On the Outskirts: Poland Before the European Union
Fourteen years ago, British photographer Mark Power went to shoot panel houses, garages, and unkempt beaches of the country that just entered the European Union.
Poland spoke about wanting to join the EU since the early 1990s. It took ten years to do it — Poland got its long-awaited membership in 2004.
There was a price to pay for economic growth and open borders: millions of Polish professionals emigrated to richer countries in Europe.
Currently, Poland has a strained relationship with the EU. In 2018, the president of the country, Andrzej Duda, signed a law which prohibits accusing Poland of collaborating with the Nazis during WWII, and European politicians started talking about a freedom of speech violation. The country risks losing its European subsidies.
British photographer Mark Power traveled to Poland immediately after it entered the EU. In his photographs there are provincial cities and landscapes of a country that just became a part of Europe.
British documentary photographer, member of Magnum Photos agency.
— Until 2004, almost all my work had been made in the UK. I’d always believed that artists made their best work in a place that was familiar to them, a place they understood. I expected to spend a month in Poland making new work, and I didn’t yet know about what.
I had been there twice before, in 1989 and 1990, but Poland was a country I hardly knew. When I first arrived in Warsaw in September 2004, right at the beginning of the original Eurovision’s project, I stood at the window of my rented apartment on the 14th floor of a tower block, looked over the city, and wondered what on earth I was going to do.
Polish photography, at the time, was quite repressed, stuck somewhere in the 1970s. The only photobooks that seemed to exist were either about the Holocaust or, otherwise, albums of pretty mountains, lakes and castles shot in glorious sunshine and against blue skies. This was not the Poland I was seeing from a car window.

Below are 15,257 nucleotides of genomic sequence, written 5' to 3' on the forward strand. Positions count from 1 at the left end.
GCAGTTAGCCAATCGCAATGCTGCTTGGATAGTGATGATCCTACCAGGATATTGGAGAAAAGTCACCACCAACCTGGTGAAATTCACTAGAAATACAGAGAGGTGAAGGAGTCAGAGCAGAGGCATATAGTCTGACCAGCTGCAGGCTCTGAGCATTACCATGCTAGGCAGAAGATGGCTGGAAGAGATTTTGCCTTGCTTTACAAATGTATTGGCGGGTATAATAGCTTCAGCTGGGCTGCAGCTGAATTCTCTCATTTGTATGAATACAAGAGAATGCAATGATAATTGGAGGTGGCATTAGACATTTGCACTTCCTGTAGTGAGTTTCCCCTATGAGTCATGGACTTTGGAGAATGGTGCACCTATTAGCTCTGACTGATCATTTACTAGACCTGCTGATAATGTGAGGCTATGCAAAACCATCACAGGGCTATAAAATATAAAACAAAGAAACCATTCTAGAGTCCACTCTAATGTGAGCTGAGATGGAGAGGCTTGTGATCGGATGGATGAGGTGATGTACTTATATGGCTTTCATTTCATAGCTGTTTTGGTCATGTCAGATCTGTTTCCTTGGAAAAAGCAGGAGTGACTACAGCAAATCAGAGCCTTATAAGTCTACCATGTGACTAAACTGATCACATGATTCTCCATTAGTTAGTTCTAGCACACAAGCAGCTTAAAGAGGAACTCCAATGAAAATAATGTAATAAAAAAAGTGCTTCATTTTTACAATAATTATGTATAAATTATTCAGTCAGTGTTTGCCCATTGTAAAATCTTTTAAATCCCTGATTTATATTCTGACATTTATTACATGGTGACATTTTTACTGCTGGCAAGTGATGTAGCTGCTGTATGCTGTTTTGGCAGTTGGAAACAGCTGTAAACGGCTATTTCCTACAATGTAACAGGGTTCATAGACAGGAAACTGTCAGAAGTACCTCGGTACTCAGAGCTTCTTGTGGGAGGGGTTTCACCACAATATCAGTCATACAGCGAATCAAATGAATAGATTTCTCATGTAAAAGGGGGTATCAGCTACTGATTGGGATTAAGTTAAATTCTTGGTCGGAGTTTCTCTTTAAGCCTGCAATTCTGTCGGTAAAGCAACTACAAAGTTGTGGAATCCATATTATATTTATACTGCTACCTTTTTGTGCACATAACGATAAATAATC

I called Magnum in Paris and asked if they could help me find a Polish assistant. The following day I met Konrad Pustoła, who would, in future years, grow to become one of Poland’s most important artists. Konrad became my sounding board, my guide, my translator, my driver, and my friend. He taught me to understand that, as a foreigner, I might after all have something interesting to say about his country.
After the initial one-month commission I delivered my work to Magnum, but also made the decision to continue to work in Poland. I worked with Konrad for the next three years, before he left Poland to study postgraduate photography at the Royal College of Art in London, the first Pole ever to do so. After he moved to the UK, I had the confidence to continue to work in Poland alone, which I did for a further two years.
We have to remember that Poland is stuck between Germany and Russia, not exactly the safest place to be. Any changes were very slow at first. I think it was because of this that older generations had little trust in this newfound freedom, and the opportunities that came with it.
The young people are the ones driving around in the expensive cars today.
Kraków, which I still visit often, has become very gentrified. These days it’s very clear that Poland has changed almost beyond recognition, particularly in the cities. But back in the noughties changes were primarily happening inside people’s heads.
Although the current incumbent, right-wing government is no supporter of the EU. But ask the ordinary person on the street and most would agree that Poland has changed for the better since 2004.
I love the space in Poland, the opportunities, and the people, but most of all I love working there as a photographer. It reminds me of the UK in the 80s. In the UK, attitudes towards photography have changed so much, and working in the street is very difficult. It’s much easier to work in Poland and, to me, it sits somewhere between the familiar and the exotic… it’s the perfect place to be.